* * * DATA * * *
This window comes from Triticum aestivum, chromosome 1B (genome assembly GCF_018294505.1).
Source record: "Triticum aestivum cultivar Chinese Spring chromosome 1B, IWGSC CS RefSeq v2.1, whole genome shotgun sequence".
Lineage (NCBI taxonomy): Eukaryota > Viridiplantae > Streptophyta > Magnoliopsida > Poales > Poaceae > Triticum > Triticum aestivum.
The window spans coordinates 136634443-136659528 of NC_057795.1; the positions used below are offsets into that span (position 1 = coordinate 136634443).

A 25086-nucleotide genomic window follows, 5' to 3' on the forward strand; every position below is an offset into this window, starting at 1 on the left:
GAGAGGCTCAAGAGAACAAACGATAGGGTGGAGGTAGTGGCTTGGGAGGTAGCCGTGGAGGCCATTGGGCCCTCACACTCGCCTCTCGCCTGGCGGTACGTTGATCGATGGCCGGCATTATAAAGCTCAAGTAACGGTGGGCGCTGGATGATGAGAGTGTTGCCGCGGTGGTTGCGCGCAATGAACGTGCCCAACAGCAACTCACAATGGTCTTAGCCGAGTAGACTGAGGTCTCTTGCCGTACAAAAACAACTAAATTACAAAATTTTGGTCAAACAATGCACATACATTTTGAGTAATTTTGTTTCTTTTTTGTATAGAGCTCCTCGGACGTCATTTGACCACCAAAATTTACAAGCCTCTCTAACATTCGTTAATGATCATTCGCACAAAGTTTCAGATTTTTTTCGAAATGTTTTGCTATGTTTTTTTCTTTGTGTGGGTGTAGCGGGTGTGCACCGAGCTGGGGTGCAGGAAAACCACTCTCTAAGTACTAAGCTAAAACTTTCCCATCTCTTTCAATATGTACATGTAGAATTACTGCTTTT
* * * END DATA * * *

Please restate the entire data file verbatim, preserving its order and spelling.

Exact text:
This window comes from Triticum aestivum, chromosome 1B (genome assembly GCF_018294505.1).
Source record: "Triticum aestivum cultivar Chinese Spring chromosome 1B, IWGSC CS RefSeq v2.1, whole genome shotgun sequence".
Lineage (NCBI taxonomy): Eukaryota > Viridiplantae > Streptophyta > Magnoliopsida > Poales > Poaceae > Triticum > Triticum aestivum.
The window spans coordinates 136634443-136659528 of NC_057795.1; the positions used below are offsets into that span (position 1 = coordinate 136634443).

A 25086-nucleotide genomic window follows, 5' to 3' on the forward strand; every position below is an offset into this window, starting at 1 on the left:
GAGAGGCTCAAGAGAACAAACGATAGGGTGGAGGTAGTGGCTTGGGAGGTAGCCGTGGAGGCCATTGGGCCCTCACACTCGCCTCTCGCCTGGCGGTACGTTGATCGATGGCCGGCATTATAAAGCTCAAGTAACGGTGGGCGCTGGATGATGAGAGTGTTGCCGCGGTGGTTGCGCGCAATGAACGTGCCCAACAGCAACTCACAATGGTCTTAGCCGAGTAGACTGAGGTCTCTTGCCGTACAAAAACAACTAAATTACAAAATTTTGGTCAAACAATGCACATACATTTTGAGTAATTTTGTTTCTTTTTTGTATAGAGCTCCTCGGACGTCATTTGACCACCAAAATTTACAAGCCTCTCTAACATTCGTTAATGATCATTCGCACAAAGTTTCAGATTTTTTTCGAAATGTTTTGCTATGTTTTTTTCTTTGTGTGGGTGTAGCGGGTGTGCACCGAGCTGGGGTGCAGGAAAACCACTCTCTAAGTACTAAGCTAAAACTTTCCCATCTCTTTCAATATGTACATGTAGAATTACTGCTTTT